Hail the truck driver
“How do you do, the things that you do? No one I know could ever keep up with you …” pop duo Roxette sang back in the 1990s. Those lyrics could very well have been written for long-haul truckers …
I went on a little road trip recently – Johannesburg to Cape Town with a stop-over in Hanover to be precise. I just figured that after eight hours of driving it would be appropriate to stop and have a bit of a nap and continue the trip after breakfast the next morning, which is exactly what transpired.
The thing is I was moving house, province and the family. The only trick was to coordinate the removal truck’s arrival in Cape Town with ours. After all, timing is everything in life. After chatting to Andre the driver, we kind of settled on a time of arrival in Cape Town which would suit us both. What we didn’t take into account was the weather.
We headed south, my wife driving the bakkie with the parrots in the back under the canopy, while I had the dog and a very grumpy cat for company in the car. About 100 km from Johannesburg the wind started howling and just got worse the further we drove. So much so, that our average speed dropped to about 95 km/h. That was also about the same speed as most of the trucks we encountered – and there were plenty, mind.
First off what struck me was the number of trucks on the road and the fact that most of them are interlinks. At least half of them had a sign on the back saying “yellow line driving not permitted”. They meant it too, which of course resulted in a number of suicidal idiots in cars chancing their arms at least when overtaking. Not that the road was that busy – but a barrier line is there for a reason. A few more overtaking lanes between Laingsberg and Paarl would be useful though …
Secondly, truckers have really good road manners. When they can move over, they do. A wave or a quick double click of the hazards always gets a flash-back. Thank you – it’s a pleasure sharing the road with you. The same cannot be said for most car drivers though. Pity really.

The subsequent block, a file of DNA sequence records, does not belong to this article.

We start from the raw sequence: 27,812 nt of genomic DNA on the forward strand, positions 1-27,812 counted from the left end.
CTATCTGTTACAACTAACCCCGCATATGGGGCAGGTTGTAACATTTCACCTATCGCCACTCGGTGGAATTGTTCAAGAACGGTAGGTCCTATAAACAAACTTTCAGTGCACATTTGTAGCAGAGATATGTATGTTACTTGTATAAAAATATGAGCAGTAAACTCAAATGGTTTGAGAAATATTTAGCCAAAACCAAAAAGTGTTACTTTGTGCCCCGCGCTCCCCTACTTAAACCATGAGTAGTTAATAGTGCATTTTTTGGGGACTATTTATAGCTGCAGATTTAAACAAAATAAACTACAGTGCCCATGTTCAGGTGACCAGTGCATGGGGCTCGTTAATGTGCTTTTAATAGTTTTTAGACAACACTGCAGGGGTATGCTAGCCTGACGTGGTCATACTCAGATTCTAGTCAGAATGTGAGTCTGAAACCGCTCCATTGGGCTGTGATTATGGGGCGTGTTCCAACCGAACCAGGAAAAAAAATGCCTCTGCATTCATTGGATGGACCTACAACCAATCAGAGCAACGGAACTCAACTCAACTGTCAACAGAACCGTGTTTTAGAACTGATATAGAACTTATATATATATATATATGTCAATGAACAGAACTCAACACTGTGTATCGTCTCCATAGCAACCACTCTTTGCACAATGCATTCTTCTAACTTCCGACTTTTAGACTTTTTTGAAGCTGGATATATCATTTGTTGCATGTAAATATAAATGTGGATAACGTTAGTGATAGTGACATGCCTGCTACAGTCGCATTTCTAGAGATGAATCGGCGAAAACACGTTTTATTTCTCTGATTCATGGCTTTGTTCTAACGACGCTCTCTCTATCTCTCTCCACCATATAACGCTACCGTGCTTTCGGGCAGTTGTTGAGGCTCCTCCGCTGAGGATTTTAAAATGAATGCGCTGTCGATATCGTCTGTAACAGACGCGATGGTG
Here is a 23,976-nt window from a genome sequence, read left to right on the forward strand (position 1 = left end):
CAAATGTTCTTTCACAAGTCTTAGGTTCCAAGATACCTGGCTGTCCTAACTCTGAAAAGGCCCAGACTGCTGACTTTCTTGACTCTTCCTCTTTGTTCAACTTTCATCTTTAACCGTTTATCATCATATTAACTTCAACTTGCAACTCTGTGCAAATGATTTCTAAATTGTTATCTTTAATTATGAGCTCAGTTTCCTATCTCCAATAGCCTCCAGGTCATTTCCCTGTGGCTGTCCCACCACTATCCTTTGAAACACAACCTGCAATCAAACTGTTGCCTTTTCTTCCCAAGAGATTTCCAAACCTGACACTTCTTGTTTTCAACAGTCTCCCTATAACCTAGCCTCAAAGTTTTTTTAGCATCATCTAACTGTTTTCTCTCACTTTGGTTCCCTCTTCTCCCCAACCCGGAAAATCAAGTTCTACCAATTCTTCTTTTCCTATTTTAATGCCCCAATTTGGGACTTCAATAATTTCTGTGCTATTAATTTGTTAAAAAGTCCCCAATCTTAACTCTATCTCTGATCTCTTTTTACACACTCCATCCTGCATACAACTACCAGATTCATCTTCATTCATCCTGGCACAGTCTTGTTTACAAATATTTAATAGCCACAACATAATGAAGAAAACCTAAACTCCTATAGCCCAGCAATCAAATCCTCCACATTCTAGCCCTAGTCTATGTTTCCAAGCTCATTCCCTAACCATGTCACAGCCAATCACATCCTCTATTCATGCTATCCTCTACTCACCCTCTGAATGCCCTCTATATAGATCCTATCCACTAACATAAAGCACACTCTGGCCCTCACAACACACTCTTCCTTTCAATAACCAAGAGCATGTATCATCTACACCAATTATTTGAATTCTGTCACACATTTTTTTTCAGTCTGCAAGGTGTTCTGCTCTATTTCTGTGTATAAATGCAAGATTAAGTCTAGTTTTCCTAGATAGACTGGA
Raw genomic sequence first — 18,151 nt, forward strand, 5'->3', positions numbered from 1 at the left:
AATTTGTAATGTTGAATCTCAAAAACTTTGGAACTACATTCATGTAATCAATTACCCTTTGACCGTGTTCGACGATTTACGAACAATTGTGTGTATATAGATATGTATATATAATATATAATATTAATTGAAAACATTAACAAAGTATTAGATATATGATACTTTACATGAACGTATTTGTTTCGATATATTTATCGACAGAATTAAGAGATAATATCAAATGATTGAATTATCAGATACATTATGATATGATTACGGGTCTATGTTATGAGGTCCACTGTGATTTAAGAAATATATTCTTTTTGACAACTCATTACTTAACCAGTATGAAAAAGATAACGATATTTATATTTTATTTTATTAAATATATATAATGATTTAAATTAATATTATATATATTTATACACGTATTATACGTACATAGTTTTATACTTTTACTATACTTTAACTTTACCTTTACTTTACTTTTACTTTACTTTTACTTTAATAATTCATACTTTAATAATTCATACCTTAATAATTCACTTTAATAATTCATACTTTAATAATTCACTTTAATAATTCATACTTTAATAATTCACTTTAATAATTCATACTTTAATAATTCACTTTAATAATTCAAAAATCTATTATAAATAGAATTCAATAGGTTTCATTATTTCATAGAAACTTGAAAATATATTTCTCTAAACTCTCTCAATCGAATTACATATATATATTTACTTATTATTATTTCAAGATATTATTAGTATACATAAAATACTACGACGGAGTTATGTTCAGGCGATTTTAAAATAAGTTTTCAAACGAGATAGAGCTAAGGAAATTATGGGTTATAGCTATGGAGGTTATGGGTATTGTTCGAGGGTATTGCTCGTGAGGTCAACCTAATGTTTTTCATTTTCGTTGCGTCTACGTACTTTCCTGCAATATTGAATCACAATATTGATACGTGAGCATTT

On the second day of the trip it rained. The wind still blew – all the time. It made very little difference to our average speeds so we stuck to truck speed again. I understand why single vehicle crashes happen. Most of the time we assume the driver fell asleep. In these conditions it is quite easy for a rig to get, quite literally, blown off the road – as crazy as that sounds. We actually took to driving in the emergency lane when approaching trucks just to try and minimise the wind blast when they went past. It didn’t really help much though. I am just glad I wasn’t in the Beetle.
Andre beat us to Cape Town by six hours. His nap was only for an hour or two. He did say that there was an issue with his diesel card, otherwise he would have got in another hour of kip … Our load was safely delivered and while we could start sorting out what went where, he was on his way back to Johannesburg via the Eastern Cape. For him it was just another day, different route.
It took me two days to recover from my trip and I had the luxury of a warm bed after a decent plate of grub halfway. I still don’t know how truckers do it.
SKID MARKS is a regular column in which Gary Ronald presents his personal and sometimes jaundiced view on transport, safety and mobility. Ronald has a wealth of experience in these fields and has presented numerous papers both locally and internationally. FOCUS appreciates his witty, topical and sometimes irreverent stance on the industry. If you’d like to respond to whatever punches he throws, visit www.focusontransport.co.za